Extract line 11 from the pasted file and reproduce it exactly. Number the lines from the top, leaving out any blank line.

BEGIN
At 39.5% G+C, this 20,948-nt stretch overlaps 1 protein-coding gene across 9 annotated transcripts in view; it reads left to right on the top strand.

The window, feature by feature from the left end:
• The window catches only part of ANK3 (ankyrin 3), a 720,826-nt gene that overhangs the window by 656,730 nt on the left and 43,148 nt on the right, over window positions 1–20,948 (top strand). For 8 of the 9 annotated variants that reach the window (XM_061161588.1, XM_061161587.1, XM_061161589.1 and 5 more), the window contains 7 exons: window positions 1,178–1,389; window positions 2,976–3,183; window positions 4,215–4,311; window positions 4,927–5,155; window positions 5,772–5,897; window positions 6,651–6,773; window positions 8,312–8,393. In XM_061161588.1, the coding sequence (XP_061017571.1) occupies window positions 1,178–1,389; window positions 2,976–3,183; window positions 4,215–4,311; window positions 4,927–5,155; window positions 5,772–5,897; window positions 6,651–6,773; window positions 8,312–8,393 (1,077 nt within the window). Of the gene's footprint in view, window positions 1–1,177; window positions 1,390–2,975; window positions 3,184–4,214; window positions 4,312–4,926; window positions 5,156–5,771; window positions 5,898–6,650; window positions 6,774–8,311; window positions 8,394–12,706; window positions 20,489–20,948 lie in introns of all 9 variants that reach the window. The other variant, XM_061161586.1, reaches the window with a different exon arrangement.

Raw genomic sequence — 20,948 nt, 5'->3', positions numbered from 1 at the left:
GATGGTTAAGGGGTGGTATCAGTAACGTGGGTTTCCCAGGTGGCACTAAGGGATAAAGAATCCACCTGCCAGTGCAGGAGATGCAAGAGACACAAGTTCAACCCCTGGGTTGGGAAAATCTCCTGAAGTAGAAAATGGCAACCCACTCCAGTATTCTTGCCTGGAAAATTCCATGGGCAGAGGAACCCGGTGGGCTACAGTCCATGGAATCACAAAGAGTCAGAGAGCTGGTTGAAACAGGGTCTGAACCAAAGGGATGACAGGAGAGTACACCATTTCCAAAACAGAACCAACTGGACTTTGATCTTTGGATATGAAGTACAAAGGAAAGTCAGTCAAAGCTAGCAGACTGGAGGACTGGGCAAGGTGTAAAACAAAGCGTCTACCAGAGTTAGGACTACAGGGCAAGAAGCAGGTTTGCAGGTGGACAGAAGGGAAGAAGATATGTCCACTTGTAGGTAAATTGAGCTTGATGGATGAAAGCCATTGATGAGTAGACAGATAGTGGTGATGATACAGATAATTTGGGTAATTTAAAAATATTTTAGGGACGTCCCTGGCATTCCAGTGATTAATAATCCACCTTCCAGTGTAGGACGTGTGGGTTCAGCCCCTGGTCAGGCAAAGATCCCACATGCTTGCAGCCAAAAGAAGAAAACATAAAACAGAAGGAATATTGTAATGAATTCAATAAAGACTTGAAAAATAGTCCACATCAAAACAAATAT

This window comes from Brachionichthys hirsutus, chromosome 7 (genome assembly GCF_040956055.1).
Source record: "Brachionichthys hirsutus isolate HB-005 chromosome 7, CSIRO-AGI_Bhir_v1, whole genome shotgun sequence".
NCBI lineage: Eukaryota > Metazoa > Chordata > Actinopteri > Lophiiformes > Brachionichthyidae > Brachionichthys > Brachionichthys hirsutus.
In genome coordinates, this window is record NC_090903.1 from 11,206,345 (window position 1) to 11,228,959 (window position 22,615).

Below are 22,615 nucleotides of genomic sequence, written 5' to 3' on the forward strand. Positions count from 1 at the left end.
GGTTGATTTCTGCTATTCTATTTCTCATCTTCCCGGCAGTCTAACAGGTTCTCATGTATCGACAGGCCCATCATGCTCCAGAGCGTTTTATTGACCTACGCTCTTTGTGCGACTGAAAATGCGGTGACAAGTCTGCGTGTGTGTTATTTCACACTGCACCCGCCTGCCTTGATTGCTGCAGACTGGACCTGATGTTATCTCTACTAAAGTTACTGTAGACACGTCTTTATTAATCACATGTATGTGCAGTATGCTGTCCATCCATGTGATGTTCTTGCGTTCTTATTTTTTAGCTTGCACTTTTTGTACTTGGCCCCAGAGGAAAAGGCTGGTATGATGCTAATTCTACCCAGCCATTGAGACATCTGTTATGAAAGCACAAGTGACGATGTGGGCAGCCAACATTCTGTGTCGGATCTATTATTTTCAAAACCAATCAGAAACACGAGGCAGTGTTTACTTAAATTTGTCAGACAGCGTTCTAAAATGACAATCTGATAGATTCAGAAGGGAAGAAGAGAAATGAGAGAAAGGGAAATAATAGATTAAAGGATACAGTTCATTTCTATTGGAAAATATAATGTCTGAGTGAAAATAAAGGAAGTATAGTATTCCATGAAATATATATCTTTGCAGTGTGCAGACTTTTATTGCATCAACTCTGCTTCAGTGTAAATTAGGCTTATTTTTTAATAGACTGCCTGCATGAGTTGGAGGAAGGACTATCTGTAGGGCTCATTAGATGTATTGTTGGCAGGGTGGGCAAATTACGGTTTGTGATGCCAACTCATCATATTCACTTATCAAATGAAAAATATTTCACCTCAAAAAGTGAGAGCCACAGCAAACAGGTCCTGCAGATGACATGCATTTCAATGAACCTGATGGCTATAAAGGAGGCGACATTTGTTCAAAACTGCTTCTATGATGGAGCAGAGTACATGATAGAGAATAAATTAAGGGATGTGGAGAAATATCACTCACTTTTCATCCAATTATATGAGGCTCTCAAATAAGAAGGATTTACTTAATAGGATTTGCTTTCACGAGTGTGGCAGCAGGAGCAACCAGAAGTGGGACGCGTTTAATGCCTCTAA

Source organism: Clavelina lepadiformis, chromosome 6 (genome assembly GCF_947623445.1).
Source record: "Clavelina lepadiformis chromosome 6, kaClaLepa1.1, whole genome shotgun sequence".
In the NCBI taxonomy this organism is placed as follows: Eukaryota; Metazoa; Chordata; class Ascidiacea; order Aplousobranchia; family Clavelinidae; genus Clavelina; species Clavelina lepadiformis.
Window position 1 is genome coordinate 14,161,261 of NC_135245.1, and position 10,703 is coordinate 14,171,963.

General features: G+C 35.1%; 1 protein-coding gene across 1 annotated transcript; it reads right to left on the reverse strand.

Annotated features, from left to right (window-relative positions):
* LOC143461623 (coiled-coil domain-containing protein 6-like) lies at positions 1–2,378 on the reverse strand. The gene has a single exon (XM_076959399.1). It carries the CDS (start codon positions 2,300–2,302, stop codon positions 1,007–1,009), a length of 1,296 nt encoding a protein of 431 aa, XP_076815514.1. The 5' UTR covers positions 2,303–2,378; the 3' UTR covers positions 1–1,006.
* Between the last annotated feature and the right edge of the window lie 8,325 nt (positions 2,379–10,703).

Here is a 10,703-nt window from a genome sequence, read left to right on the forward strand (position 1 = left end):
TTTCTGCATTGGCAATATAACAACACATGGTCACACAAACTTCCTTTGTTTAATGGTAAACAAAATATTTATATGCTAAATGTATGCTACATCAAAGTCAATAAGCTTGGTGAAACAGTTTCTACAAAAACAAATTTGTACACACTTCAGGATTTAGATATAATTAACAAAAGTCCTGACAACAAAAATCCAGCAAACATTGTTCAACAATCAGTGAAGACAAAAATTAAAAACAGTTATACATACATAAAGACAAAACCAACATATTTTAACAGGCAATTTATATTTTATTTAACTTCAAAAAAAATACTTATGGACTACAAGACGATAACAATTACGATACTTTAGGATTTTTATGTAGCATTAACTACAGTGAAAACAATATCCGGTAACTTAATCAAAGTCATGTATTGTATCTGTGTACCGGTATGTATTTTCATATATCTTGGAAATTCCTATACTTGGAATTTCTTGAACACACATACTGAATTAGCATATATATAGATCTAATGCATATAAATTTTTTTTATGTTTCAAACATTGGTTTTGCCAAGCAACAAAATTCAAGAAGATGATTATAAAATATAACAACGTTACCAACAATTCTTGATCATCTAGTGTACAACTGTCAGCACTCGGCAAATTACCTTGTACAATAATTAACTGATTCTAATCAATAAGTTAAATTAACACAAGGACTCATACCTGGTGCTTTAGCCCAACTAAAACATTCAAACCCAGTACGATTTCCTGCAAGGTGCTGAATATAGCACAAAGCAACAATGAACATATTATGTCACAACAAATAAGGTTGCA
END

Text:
GGTTGATTTCTGCTATTCTATTTCTCATCTTCCCGGCAGTCTAACAGGTTCTCATGTATCGACAGGCCCATCATGCTCCAGAGCGTTTTATTGACCTACGCTCTTTGTGCGACTGAAAATGCGGTGACAAGTCTGCGTGTGTGTTATTTCACACTGCACCCGCCTGCCTTGATTGCTGCAGACTGGACCTGATGTTATCTCTACTAAAGTTACTGTAGACACGTCTTTATTAATCACATGTATGTGCAGTATGCTGTCCATCCATGTGATGTTCTTGCGTTCTTATTTTTTAGCTTGCACTTTTTGTACTTGGCCCCAGAGGAAAAGGCTGGTATGATGCTAATTCTACCCAGCCATTGAGACATCTGTTATGAAAGCACAAGTGACGATGTGGGCAGCCAACATTCTGTGTCGGATCTATTATTTTCAAAACCAATCAGAAACACGAGGCAGTGTTTACTTAAATTTGTCAGACAGCGTTCTAAAATGACAATCTGATAGATTCAGAAGGGAAGAAGAGAAATGAGAGAAAGGGAAATAATAGATTAAAGGATACAGTTCATTTCTATTGGAAAATATAATGTCTGAGTGAAAATAAAGGAAGTATAGTATTCCATGAAATATATATCTTTGCAGTGTGCAGACTTTTATTGCATCAACTCTGCTTCAGTGTAAATTAGGCTTATTTTTTAATAGACTGCCTGCATGAGTTGGAGGAAGGACTATCTGTAGGGCTCATTAGATGTATTGTTGGCAGGGTGGGCAAATTACGGTTTGTGATGCCAACTCATCATATTCACTTATCAAATGAAAAATATTTCACCTCAAAAAGTGAGAGCCACAGCAAACAGGTCCTGCAGATGACATGCATTTCAATGAACCTGATGGCTATAAAGGAGGCGACATTTGTTCAAAACTGCTTCTATGATGGAGCAGAGTACATGATAGAGAATAAATTAAGGGATGTGGAGAAATATCACTCACTTTTCATCCAATTATATGAGGCTCTCAAATAAGAAGGATTTACTTAATAGGATTTGCTTTCACGAGTGTGGCAGCAGGAGCAACCAGAAGTGGGACGCGTTTAATGCCTCTAA